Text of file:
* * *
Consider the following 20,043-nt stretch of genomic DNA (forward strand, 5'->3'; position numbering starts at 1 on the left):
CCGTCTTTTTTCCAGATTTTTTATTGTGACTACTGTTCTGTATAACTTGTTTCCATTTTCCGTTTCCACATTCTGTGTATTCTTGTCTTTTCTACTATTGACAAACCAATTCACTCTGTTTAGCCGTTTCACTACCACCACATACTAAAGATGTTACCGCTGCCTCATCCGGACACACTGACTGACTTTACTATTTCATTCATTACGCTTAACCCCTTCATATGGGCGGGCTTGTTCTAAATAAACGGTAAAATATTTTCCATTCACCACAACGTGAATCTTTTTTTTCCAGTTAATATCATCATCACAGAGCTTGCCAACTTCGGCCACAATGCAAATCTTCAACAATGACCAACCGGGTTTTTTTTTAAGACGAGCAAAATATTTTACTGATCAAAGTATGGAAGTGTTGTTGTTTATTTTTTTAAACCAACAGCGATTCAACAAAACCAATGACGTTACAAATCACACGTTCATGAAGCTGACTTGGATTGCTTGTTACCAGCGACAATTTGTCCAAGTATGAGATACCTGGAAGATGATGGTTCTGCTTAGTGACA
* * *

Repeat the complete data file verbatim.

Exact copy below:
Consider the following 20,043-nt stretch of genomic DNA (forward strand, 5'->3'; position numbering starts at 1 on the left):
CCGTCTTTTTTCCAGATTTTTTATTGTGACTACTGTTCTGTATAACTTGTTTCCATTTTCCGTTTCCACATTCTGTGTATTCTTGTCTTTTCTACTATTGACAAACCAATTCACTCTGTTTAGCCGTTTCACTACCACCACATACTAAAGATGTTACCGCTGCCTCATCCGGACACACTGACTGACTTTACTATTTCATTCATTACGCTTAACCCCTTCATATGGGCGGGCTTGTTCTAAATAAACGGTAAAATATTTTCCATTCACCACAACGTGAATCTTTTTTTTCCAGTTAATATCATCATCACAGAGCTTGCCAACTTCGGCCACAATGCAAATCTTCAACAATGACCAACCGGGTTTTTTTTTAAGACGAGCAAAATATTTTACTGATCAAAGTATGGAAGTGTTGTTGTTTATTTTTTTAAACCAACAGCGATTCAACAAAACCAATGACGTTACAAATCACACGTTCATGAAGCTGACTTGGATTGCTTGTTACCAGCGACAATTTGTCCAAGTATGAGATACCTGGAAGATGATGGTTCTGCTTAGTGACA